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Wednesday, 17 July, 2002, 09:57 GMT 10:57 UK
Scientists start Venice flood research
Dogana Da Mar customs house, Venice
Venice is slowly sinking into the sea
British and Italian scientists have started work in the Venice Lagoon on a project designed to prevent the city sinking into the sea.

Venice is regularly swamped by high tides and floods, which struck again this week.

The research, funded by the European Union, aims to find out how the Lagoon functions before the construction of a 2bn barrier of steel gates similar to the flood barrier on the River Thames.


The sea levels rise faster than the sinking of the city but together it is a double whammy

Professor David Paterson
The British team, led by Professor David Paterson of St Andrews University, has begun a three-year project to map tidal flows and marine life.

The team is using satellite technology and the latest remote sensing techniques.

Professor Paterson said: "Venice has been settling and the water is obviously rising as well because of global changes.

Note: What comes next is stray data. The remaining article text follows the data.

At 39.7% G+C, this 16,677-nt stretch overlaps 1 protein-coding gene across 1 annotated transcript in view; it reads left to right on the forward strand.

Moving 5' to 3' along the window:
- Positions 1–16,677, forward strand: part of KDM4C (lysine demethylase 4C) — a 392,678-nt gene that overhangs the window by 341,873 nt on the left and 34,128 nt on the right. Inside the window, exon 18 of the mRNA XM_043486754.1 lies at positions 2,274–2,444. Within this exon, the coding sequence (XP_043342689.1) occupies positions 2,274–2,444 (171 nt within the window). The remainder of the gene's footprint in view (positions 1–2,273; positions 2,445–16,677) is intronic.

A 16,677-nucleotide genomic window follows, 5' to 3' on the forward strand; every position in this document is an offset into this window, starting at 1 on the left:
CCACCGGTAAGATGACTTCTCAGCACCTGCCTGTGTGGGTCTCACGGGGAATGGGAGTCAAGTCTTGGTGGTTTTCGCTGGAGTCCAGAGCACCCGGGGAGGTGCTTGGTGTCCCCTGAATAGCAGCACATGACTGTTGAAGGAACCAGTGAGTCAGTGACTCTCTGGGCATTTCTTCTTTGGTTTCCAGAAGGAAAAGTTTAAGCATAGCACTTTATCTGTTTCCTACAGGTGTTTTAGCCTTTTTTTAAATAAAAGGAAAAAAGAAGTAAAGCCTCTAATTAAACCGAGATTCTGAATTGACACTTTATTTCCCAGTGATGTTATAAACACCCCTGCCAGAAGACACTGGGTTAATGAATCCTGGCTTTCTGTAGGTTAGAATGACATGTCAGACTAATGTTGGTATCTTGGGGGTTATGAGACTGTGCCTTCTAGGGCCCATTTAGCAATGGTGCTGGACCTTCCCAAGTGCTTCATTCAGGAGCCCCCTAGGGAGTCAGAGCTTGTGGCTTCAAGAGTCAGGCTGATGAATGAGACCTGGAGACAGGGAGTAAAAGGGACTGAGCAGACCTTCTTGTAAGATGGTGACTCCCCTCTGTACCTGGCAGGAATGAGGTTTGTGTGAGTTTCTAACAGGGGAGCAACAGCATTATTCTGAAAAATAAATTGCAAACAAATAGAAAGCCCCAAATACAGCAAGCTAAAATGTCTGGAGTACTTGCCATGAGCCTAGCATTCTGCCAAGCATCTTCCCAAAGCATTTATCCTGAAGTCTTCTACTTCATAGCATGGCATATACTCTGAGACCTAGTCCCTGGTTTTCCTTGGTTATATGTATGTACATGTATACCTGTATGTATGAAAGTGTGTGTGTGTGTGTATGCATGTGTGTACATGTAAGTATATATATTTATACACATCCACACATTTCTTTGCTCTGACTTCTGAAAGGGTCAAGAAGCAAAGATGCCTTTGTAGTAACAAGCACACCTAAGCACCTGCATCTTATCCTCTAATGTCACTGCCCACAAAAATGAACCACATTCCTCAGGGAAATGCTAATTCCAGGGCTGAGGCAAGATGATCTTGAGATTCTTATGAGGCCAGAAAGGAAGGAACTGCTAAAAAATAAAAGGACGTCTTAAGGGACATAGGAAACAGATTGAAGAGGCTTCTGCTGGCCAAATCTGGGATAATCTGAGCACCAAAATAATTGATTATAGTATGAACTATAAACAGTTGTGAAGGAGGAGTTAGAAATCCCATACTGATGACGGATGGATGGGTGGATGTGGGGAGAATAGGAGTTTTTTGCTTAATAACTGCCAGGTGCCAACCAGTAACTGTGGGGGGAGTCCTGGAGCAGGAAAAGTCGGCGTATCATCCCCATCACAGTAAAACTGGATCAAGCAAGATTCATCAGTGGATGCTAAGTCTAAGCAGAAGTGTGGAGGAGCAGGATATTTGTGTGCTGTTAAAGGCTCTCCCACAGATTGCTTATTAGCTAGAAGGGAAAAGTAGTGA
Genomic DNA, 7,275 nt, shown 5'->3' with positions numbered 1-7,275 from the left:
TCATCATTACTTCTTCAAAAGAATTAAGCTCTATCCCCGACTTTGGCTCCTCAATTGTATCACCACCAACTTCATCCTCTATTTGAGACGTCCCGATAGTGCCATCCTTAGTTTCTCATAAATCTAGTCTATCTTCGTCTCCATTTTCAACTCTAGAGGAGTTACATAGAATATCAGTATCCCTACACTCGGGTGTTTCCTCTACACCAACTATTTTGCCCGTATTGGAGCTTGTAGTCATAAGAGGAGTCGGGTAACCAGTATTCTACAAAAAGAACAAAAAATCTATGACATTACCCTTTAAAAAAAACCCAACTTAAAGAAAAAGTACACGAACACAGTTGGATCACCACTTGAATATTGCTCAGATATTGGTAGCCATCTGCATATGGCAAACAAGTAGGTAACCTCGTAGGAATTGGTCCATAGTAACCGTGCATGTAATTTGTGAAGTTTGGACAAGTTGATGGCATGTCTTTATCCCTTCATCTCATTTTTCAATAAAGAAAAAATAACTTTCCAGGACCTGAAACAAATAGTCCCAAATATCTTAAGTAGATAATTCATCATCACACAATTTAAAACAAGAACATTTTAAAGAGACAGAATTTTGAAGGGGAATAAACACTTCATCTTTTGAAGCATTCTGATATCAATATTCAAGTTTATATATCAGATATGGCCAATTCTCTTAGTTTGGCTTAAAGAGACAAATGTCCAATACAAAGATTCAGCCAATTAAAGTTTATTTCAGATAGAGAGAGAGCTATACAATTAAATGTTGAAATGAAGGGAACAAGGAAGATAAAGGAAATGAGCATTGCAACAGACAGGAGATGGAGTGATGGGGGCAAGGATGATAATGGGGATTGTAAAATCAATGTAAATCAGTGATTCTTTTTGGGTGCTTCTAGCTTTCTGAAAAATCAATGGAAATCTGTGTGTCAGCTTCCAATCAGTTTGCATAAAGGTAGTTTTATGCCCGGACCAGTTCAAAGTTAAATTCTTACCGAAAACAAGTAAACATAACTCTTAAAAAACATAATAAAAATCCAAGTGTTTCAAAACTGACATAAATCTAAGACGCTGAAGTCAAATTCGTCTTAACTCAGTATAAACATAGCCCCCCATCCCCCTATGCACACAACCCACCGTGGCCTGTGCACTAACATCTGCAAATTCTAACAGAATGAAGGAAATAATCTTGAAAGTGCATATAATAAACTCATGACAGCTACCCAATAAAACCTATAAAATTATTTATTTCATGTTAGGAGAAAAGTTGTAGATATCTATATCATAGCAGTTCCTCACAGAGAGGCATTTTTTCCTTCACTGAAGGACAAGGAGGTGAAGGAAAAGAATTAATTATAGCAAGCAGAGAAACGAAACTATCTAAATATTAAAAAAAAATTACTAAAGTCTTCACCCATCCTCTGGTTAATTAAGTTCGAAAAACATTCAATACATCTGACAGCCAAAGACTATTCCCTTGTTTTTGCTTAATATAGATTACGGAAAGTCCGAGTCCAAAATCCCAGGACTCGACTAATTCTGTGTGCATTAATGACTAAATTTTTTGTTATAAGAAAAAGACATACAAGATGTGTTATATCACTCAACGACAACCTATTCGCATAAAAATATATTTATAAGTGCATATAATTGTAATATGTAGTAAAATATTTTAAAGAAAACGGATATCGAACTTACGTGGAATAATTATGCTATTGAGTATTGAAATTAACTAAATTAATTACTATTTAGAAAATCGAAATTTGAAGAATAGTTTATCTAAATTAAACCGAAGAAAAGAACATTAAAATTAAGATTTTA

"The sea levels rise faster than the sinking of the city but together it is a double whammy."

Artificial marsh

Dubbed Project Moses, the engineering project to create the barrier - which will be raised from the sea bed to shut off high tides - remains intensely controversial and years behind schedule.

The salt marshes in the lagoon already provide a natural defence by helping to stabilise tides and slow down destructive waves.

St Mark's Square
Venice's St Mark's Square floods regularly
Professor Paterson thinks there is merit in another plan to strengthen Venice's outer defences by floating artificial marshes in the Lagoon.

Twice this week, the city's St Mark's Square has been engulfed by high tides.

The water slowly seeps out from under the stones in the piazza, the lowest point in Venice.

In 1966, when the city was hit by the most serious flooding in its history, the water rose 1.8 metres.

Some scientists fear that sea levels will rise by over 18 inches this century, which could prove catastrophic.

Others believe that in 50 years' time there could be daily flooding in some areas.

See also:

13 May 02 | Europe
25 Feb 02 | Scotland
17 Dec 01 | Europe
08 Dec 98 | Europe
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